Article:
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Understanding Small Business Liability Coverage

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The rewards and risks of running a small business are high. A small business can be much more vulnerable to financial devastation from litigation fees than a larger company with more resources. Making sure you have the right liability coverage can help protect your small business, your livelihood and your reputation. There are multiple types of liability coverage to consider, depending on the risks your business faces.

 

General Liability vs. Professional Liability

All businesses have liability risks. The difference between general liability and professional liability insurance is the types of risk they cover. General liability insurance helps protect from risks in common business situations and is a good idea for most small businesses. General liability covers claims by anyone who doesn’t work for your business and includes coverage for bodily injury; property damage your business or employees cause; medical payments if someone gets hurt on your business property; reputation harm if someone sues you for libel, slander, copyright infringement or privacy violations; and advertising errors. Depending on what industry you are in, general liability policies can be tailored to your industry’s risks and hazards, such as construction, agriculture, food service and more.

Professional liability insurance, also called errors and omissions or malpractice insurance, is designed for businesses that provide clients their expertise or make decisions on their behalf, such as attorneys, accountants, architects, engineers, IT professionals and consultants. Even the most experienced and thorough professional service provider can make mistakes, and some clients may not be understanding if an error costs them considerable time or revenue. Professional liability covers legal defense costs when a client suffers a financial loss due to your professional services or advice, such as work mistakes and oversights, undelivered services, missed deadlines, claims of negligence and breach of contract.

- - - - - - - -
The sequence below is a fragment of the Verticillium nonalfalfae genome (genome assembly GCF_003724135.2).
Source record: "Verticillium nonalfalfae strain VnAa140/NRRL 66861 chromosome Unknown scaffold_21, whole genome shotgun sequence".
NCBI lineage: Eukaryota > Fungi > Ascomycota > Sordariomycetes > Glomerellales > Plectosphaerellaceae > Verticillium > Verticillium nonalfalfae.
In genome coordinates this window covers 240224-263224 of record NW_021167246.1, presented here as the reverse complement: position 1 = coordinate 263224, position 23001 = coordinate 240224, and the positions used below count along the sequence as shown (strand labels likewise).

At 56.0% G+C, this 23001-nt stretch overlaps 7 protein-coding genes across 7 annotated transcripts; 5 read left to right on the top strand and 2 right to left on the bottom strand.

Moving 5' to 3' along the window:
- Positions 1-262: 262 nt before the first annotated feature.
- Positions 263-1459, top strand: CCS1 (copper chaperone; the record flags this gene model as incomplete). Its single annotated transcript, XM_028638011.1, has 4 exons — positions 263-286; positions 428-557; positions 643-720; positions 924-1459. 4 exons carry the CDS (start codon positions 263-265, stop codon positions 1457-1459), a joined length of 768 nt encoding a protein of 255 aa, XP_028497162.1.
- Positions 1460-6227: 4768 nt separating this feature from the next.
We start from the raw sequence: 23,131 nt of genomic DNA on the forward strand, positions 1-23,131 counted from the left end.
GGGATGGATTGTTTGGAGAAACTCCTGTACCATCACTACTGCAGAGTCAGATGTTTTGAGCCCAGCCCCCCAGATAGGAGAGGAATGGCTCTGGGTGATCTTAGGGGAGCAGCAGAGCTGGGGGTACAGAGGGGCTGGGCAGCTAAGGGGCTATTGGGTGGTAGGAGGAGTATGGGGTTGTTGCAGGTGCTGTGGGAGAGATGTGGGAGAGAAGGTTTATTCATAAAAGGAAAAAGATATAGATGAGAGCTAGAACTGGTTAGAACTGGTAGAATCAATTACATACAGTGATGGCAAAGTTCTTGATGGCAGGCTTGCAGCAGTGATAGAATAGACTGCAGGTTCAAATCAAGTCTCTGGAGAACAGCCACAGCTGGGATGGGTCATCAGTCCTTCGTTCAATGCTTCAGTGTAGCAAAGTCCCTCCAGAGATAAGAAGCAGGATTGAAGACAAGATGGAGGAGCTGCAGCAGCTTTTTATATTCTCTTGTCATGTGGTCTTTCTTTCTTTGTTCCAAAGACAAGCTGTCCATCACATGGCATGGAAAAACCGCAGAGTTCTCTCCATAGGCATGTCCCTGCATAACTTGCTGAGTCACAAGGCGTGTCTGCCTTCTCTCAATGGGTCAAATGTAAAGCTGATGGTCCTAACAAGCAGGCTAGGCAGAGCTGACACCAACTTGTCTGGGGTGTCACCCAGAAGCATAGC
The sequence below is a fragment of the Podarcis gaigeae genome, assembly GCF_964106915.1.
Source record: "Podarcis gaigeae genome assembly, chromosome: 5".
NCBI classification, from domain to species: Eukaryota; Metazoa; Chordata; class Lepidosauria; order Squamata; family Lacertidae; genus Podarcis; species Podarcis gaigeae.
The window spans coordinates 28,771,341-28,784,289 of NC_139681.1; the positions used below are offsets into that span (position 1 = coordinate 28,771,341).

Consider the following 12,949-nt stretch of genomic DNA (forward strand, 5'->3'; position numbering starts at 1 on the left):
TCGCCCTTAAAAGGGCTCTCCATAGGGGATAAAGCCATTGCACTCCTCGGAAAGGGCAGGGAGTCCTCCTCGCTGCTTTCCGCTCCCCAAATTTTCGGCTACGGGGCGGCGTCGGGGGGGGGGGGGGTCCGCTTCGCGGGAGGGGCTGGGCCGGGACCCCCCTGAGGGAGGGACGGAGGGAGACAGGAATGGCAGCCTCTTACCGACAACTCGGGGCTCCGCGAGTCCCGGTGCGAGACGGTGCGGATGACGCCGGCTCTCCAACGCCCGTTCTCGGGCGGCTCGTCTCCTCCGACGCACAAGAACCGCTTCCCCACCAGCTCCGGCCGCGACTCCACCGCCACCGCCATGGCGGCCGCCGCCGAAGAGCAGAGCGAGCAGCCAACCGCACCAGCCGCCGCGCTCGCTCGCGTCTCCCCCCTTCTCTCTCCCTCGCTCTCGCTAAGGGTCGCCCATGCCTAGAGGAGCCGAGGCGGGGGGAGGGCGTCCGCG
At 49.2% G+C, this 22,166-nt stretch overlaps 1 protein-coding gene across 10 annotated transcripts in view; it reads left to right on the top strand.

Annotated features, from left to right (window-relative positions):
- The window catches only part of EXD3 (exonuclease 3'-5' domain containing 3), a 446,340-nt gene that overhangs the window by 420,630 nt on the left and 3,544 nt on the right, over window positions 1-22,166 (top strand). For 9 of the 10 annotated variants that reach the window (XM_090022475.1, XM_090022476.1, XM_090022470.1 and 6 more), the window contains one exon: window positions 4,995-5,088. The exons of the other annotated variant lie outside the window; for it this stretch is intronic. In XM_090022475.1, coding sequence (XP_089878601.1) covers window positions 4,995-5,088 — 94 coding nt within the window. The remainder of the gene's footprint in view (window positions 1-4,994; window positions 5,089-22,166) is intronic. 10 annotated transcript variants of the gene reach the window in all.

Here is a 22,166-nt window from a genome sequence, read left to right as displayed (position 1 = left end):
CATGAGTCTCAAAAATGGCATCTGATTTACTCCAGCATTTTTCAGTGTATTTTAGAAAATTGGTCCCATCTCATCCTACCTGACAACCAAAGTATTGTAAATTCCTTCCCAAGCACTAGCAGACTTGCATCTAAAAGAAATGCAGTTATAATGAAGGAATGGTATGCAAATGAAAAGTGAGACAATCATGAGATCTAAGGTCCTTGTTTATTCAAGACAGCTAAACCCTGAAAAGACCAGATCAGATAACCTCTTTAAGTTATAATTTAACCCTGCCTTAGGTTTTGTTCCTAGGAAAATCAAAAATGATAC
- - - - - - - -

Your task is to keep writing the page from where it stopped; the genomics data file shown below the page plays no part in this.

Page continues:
Directors and Officers vs. Errors and Omissions Insurance

If your business has leaders and stakeholders who interact with customers, employees, investors, competitors and government agencies, Directors and Officers insurance should be considered. D&O insurance protects high-level decision makers, executives and board members, when someone claims they were negligent in their duties or their management decisions caused harm to the community, employees, shareholders or investors. Examples of D&O claims include wrongful interference with a contract, employment practices suits, unfair business practices, mismanagement of funds, consumer protection violations, self-dealing and conflicts of interest, and violations of state or federal laws.

Errors and Omissions insurance, also called professional liability as mentioned above, covers professional services decisions or advice given to clients. While D&O insurance is designed to protect your business’ directors and officers, E&O provides protection for any employee and the business itself. Examples of E&O insurance claims include financial damage to a client, negligence (omissions) and malpractice.

Depending on your business, both D&O and E&O insurance coverages are often recommended.

 

Bundling Liability Coverages

Working directly with a commercial insurance broker will help you determine the best insurance coverage solutions for your type and structure of business. Your broker may recommend bundling policies, an approach that often leads to more comprehensive coverage and cost savings providing you peace of mind that your business is protected.

 

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This content is for informational purposes only.  Consult your actual insurance policy for details regarding terms, conditions, coverage, and exclusions.

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